Medicinal pot to be sold in Middlebury
MIDDLEBURY — Addison County’s first-ever medical marijuana dispensary is set to open on July 31 at 1641 Route 7 South in Middlebury.
The tightly regulated business will offer approximately 35 different strains of marijuana to area residents who have state permission to use the substance to help them deal with a variety of serious illnesses, including cancer and Parkinson’s disease.
The 1,600-square-foot dispensary will also include a small Ceres Natural Remedies store offering over-the-counter sales of Cannibidol-based products designed to relieve pain symptoms. While derived from cannabis, Cannibidol (CBD) products don’t possess enough tetrahydrocannabinol (THC) — the property in marijuana that causes the “high” — to meet the threshold of a regulated drug.
“We’re really looking forward to being in Middlebury and saving our customers a trip to Burlington,” said Shayne Lynn, executive director of the Champlain Valley Dispensary/Southern Vermont Wellness. “We’re also looking forward to interacting with Middlebury folks about cannabis and hemp products and sharing what we know.”
The state of Vermont has licensed Lynn’s company to run medical marijuana dispensaries in Burlington, Brattleboro, South Burlington and now Middlebury.
In December the Middlebury Development Review Board agreed to permit the dispensary in what was the former home of Planned Parenthood. The dispensary proposal had already met a key state requirement that it be located at least 1,000 feet from a nursery, childcare facility or school.
Recent weeks have seen workers renovate and furnish the dispensary building, according to Lynn.
“Things are moving right along,” he said on Monday. “We’re finishing some interior (improvements) right now to the waiting room, getting some display cases, putting in security measures.”
Security will be of paramount concern, Lynn acknowledged. While marijuana won’t be cultivated on premises, inventory will be stored in onsite safes, he said. The building will be equipped with indoor and outdoor security cameras, as well as exterior lighting, according to Lynn.
An access ramp will soon be installed to serve customers with disabilities, he added.
The room in which marijuana is to be sold will be off limits to those who aren’t enrolled in the Vermont Marijuana Registry. Lynn believes the Middlebury dispensary will initially attract around 250 authorized customers, a number he anticipates will grow to approximately 500 within the next year.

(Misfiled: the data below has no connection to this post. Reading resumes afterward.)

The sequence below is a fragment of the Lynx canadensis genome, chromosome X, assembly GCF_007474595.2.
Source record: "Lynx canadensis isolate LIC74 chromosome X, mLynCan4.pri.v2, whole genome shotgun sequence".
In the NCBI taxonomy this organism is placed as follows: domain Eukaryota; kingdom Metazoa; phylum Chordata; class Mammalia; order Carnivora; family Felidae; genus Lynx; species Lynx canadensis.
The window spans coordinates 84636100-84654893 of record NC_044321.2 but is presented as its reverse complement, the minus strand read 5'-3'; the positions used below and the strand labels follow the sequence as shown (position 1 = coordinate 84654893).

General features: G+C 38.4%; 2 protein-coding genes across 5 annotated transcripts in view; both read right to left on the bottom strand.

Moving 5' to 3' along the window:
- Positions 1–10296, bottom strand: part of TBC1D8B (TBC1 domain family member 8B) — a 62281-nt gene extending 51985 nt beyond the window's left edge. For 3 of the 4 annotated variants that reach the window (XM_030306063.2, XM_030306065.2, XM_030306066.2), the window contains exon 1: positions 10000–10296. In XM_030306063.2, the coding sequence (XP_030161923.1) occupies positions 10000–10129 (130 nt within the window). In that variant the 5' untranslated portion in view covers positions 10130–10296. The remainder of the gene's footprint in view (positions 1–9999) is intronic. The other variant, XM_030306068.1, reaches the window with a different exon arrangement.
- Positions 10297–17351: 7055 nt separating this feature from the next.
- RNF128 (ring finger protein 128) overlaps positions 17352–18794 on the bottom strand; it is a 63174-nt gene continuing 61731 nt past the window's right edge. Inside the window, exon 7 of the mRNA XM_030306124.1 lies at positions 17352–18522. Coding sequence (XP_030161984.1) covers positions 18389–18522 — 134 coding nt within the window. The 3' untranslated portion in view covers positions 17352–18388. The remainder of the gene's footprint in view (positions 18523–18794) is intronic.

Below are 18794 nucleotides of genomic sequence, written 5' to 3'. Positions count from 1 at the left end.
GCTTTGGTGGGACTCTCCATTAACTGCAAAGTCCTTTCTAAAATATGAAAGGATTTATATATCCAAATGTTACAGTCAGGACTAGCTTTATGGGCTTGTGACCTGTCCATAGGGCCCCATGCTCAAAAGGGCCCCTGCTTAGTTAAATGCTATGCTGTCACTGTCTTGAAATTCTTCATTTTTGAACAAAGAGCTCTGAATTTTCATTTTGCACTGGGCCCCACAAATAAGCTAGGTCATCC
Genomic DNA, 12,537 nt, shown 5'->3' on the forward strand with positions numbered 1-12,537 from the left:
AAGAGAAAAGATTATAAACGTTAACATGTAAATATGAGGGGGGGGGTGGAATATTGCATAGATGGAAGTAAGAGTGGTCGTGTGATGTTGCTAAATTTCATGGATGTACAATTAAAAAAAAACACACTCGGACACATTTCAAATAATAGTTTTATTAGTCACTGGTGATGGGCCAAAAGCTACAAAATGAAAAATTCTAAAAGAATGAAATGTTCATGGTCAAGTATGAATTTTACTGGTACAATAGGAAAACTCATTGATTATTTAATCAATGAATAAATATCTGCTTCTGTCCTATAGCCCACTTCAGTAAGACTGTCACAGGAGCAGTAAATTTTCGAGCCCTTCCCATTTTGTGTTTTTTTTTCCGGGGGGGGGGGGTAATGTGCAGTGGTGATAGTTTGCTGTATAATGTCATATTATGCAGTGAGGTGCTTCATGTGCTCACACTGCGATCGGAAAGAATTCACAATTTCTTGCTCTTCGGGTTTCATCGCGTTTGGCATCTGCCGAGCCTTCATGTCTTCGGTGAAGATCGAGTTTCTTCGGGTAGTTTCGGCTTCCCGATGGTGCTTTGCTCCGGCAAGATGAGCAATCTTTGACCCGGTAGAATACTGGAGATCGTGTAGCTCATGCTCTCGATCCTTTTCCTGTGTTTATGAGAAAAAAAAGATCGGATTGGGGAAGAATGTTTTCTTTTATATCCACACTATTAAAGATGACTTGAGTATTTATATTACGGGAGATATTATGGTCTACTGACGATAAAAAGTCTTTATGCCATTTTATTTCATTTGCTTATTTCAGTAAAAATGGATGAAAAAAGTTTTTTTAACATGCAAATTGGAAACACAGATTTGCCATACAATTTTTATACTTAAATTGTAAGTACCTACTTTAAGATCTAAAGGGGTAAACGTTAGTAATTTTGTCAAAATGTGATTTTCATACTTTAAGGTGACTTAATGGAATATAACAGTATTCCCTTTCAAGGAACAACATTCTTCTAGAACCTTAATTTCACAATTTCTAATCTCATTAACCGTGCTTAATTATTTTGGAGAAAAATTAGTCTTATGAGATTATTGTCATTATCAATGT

Lynn is optimistic the Middlebury store will see a steady increase in customers in spite of a new law that allows Vermonters to possess up to two mature plants on their property and up to an ounce of product.
“I think people will give (growing their own) a try and it will come down to selection, consistency and quality,” Lynn said. “Testing and convenience will be factors and we’re hoping in the long run people will come back and join the registry.”
Lynn suspects some Vermonters who qualify for medical marijuana will take a shot at growing their own but will stay on the registry to guarantee a reliable source.
All of the medical cannabis to be sold in Middlebury will be grown at Champlain Valley Dispensary’s 28,000-square-foot facility in Milton. That building also includes a kitchen, potency lab and processing facilities, according to Lynn.
“Sometimes (the plants) get diseases, sometimes people have to go on vacation and they can’t manage the plants while they’re away,” Lynn said. “In the long run, we feel like we have a really great place in Middlebury for people to visit us and be our customers.”
The company’s price for dried cannabis flower ranges from $250 to $350 per ounce, with edibles beginning at $5. The dispensary will fill a 500-milligram vape pen for around $80, according to Lynn. A patient’s annual expense is largely predicated on their dosage, which in turn can be influenced by the strength of the cannabis they choose to purchase, he noted.
“One of the things for us is educating patients when they come in and talking to people about THC levels,” he said, adding, “There are lots of options for people who are on budgets.”
The Middlebury dispensary will be staffed with three full-time workers and one part-timer, according to Lynn.
Along with cannabis, the dispensary will sell more than 40 different brands of Cannibidol products through a Ceres store. Products will be available in capsule, spray, oil, patch and other forms. Along with attacking pain, Lynn said, Cannibidol can reduce the symptoms of neuropathy, anxiety and inflammation.
The dispensary will be open Tuesday through Saturday from 10 a.m. to 5 p.m.
Lynn hopes the operation will have a long, successful run in Middlebury.
“(The location) is easy to find with ample parking,” Lynn said. “I’m excited the community is open to us being there. We look forward to being good neighbors.”
Reporter John Flowers is at [email protected]
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